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Hyperion Records

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Seated Angels with Orbs in their Hands (c1348-1354) by Ridolfo di Arpo Guariento (c1310-c1370)
Museo Civico, Padua, Italy / Alinari / Bridgeman Art Library, London
Track(s) taken from CDA67768
Recording details: June 2009
Wells Cathedral, United Kingdom
Produced by Mark Brown
Engineered by Julian Millard
Release date: September 2010
Total duration: 13 minutes 41 seconds

'Dove's fresh, diatonic idiom is coupled to a matchless sense of word-setting … he writes most gratefully for the voice, with the intensity of Kenneth Leighton, the bravura of Britten and the timeless ecstasy of Tavener … the Wells choristers tackle everything with aplomb, élan and evident enjoyment' (Gramophone)

'Matthew Owens has clearly prepared the choir with scrupulous sensitivity, and conducts with an incisive freshness … Dove's music is splendidly effective and brightly expressive' (BBC Music Magazine)

'Wells is currently enjoying a superb top line, rewardingly displayed in this collection of Jonathan Dove's radiant choral works, including a first recording of his sparkling Missa Brevis' (The Observer)

'Wells must currently stand as England's finest cathedral choir, and its legacy of promoting contemporary church music will remain long after every treble voice here has become a baritone, tenor or bass … as it stands today, that top line has unfailing precision of pitch and unaffected beauty of tone, while the men possess the flexibility and collective musicianship to underlay that top line with impeccable textural clarity and satisfying tonal depth … few will not respond to the sparkling and angelic 'Wellcome, all wonders in one sight!' … while 'Run, shepherds, run!' … adds a moment of high drama, reminding us vividly of Dove's operatic credentials … this disc offers some moments of pure magic and many truly uplifting experiences' (International Record Review)

'Into thy hands, using as texts two 12th-century prayers, offers evidence that modern religious choral music need not descend into wince-inducing happy-clappy idiocy. Dove charms and beguiles us, and the performances by the Wells Cathedral Choir under Matthew Owens are faultless. There’s also the recording quality, with the cathedral acoustic offering just enough reverberance to give the voices a heavenly glow' (TheArtsDesk.com)

Missa brevis
composer
2009; commissioned by the Cathedral Organists' Association and first performed at their May 2009 conference in Wells by Wells Cathedral Choir under Matthew Owens
author of text
Ordinary of the Mass

Kyrie  [3'35] GreekEnglish
Gloria  [3'50] LatinEnglish

Introduction  EnglishFrançaisDeutsch
The Missa brevis was commissioned by the Cathedral Organists’ Association for their conference in Wells Cathedral in May 2009 and first performed by the cathedral choir under Matthew Owens’s direction. There were various stipulations which Dove was required to address: the music should be challenging, but not be out of the reach of a good church choir; it should be interesting but accessible; it should be economical in its proportions; and it should be in Latin accompanied by organ. At the first performance it was immediately recognized that Dove had judged the work perfectly. (As stipulated by the commission, the composer had not published a liturgical Mass before.) Twenty-five cathedral organists signed up at the conference to perform the new work and many joined their number soon afterwards.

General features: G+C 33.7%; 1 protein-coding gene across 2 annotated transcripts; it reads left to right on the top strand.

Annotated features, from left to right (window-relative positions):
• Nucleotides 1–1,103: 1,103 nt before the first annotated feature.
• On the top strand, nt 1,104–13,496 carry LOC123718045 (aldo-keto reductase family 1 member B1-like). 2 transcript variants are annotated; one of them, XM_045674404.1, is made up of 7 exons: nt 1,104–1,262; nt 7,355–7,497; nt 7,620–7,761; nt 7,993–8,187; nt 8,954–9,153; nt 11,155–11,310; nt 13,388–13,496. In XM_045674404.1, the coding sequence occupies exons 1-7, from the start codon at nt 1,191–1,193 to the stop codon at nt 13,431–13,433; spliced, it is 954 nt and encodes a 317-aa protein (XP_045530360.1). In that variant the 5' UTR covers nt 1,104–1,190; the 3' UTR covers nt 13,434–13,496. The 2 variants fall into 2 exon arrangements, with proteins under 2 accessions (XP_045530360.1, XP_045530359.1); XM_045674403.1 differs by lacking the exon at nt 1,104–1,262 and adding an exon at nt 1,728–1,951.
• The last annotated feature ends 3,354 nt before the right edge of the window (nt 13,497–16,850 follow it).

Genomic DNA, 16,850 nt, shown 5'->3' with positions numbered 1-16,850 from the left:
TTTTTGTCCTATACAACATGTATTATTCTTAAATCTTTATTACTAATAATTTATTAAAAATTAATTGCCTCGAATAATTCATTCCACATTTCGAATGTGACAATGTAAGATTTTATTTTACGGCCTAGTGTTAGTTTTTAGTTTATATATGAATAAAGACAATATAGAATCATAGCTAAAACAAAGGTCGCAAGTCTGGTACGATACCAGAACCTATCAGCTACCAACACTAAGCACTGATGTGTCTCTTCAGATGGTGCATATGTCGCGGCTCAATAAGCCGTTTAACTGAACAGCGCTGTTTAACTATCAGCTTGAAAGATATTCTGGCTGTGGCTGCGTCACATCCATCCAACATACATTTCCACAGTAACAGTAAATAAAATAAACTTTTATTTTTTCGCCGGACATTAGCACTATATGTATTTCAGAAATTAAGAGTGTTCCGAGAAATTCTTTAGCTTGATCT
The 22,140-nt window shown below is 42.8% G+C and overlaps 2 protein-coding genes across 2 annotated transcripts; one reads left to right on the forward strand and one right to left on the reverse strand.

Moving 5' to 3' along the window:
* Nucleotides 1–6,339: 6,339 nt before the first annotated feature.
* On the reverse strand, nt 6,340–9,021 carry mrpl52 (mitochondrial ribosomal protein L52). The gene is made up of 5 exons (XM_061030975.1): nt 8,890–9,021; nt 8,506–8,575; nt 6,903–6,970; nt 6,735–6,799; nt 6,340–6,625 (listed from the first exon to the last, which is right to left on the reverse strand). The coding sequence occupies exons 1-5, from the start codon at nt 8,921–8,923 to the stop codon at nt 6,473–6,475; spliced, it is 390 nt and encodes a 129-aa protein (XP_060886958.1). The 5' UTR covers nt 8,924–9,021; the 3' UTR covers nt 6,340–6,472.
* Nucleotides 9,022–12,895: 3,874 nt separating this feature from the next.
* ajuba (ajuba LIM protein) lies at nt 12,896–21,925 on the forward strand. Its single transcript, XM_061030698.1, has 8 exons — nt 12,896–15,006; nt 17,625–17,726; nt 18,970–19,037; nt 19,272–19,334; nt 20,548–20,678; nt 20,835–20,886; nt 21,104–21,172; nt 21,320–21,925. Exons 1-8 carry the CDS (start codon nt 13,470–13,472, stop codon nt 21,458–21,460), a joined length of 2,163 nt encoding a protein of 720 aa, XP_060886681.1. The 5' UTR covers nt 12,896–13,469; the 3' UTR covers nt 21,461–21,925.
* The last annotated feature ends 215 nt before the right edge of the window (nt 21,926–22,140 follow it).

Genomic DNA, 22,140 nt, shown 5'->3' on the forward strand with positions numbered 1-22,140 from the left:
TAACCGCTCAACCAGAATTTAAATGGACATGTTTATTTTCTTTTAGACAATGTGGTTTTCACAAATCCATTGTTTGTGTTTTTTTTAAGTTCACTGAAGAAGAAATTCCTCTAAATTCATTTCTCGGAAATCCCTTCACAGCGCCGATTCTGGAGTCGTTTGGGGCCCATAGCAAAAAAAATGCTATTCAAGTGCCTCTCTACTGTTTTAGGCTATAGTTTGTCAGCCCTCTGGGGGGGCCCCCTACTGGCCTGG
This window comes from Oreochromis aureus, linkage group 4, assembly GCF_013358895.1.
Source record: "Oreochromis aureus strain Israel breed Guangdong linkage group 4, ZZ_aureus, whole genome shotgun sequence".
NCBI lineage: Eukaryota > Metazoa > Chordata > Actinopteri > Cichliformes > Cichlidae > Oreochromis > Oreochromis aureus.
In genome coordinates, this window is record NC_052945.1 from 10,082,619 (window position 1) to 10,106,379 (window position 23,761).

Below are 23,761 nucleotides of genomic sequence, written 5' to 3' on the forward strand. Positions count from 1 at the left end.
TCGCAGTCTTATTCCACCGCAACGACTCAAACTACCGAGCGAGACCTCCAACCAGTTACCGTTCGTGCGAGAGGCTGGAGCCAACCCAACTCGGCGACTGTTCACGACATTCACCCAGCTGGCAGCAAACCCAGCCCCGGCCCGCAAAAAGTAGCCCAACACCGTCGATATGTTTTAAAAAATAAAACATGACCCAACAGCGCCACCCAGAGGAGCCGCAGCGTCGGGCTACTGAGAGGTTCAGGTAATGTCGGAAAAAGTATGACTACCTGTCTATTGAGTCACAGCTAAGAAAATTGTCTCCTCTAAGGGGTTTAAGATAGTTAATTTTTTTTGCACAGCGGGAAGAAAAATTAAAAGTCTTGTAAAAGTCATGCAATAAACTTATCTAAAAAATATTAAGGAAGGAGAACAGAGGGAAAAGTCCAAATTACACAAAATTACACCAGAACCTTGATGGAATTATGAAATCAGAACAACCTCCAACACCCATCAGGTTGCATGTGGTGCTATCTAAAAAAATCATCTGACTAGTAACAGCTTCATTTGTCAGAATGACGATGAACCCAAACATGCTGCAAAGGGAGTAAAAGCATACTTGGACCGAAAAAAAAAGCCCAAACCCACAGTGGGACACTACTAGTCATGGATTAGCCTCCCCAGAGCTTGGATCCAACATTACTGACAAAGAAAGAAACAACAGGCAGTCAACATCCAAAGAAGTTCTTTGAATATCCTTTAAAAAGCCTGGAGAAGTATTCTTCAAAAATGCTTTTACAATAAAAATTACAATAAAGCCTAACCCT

The Kyrie is rather different from Dove’s normal practice. There is more linear development, more polyphony and a greater development to a moment of climax close to the end. The organ part is minimal and uses the sustained-chord device to bind the short vocal phrases together. The effective cluster chords and their formation are reminiscent of Kenneth Leighton’s organ writing. The Gloria is something of a moto perpetuo with the organ setting up a rhythmically dancing figure in the opening bars. The choir sings short phrases in a variety of dynamics which don’t let up on the rhythmic excitement until the words ‘Agnus Dei, Filius Patris. Qui tollis peccata mundi, miserere nobis’ allow the tension to relax even though the organ keeps up the constant motion underneath. A spectacular climax is reached at ‘Jesu Christe’ (at the words ‘Tu solus altissimus, Jesu Christe’), where Dove brilliantly throws the music into D flat major, from an A major tonality, after which the movement dances to a brilliant ending. The Sanctus & Benedictus carries on the dance in a 5/8 ‘spirited’ setting. There are some similarities with Britten’s Missa brevis in the way the organ chords build up before the choral entry. However, where Britten leads straight into bell-like writing, Dove begins with a chordal outburst for the word ‘Sanctus’ and reserves his bell-like choral writing for the words ‘Dominus Deus Sabaoth’. The Hosanna at the end brings back the opening chords of the movement. The Agnus Dei is formed over an organ pedal point with a held low E and A which moves only twice during the movement, cleverly ratcheting up the tension with minimal fuss but maximum effect. After six bars of organ introduction (a short figure played by the right hand prepares us for the choral entry) the choir sings short chordal phrases. The introductory organ material is reduced to four bars for the next choral entry and the first pedal point move. After this the organ’s material is reduced further to two bars and the climactic pedal point shift to C and G with the choir singing the final ‘Agnus Dei’ strongly before subsiding into a mantra-like repetition of the words ‘dona nobis pacem’. It is a most beautiful and effective movement.

from notes by Paul Spicer © 2010

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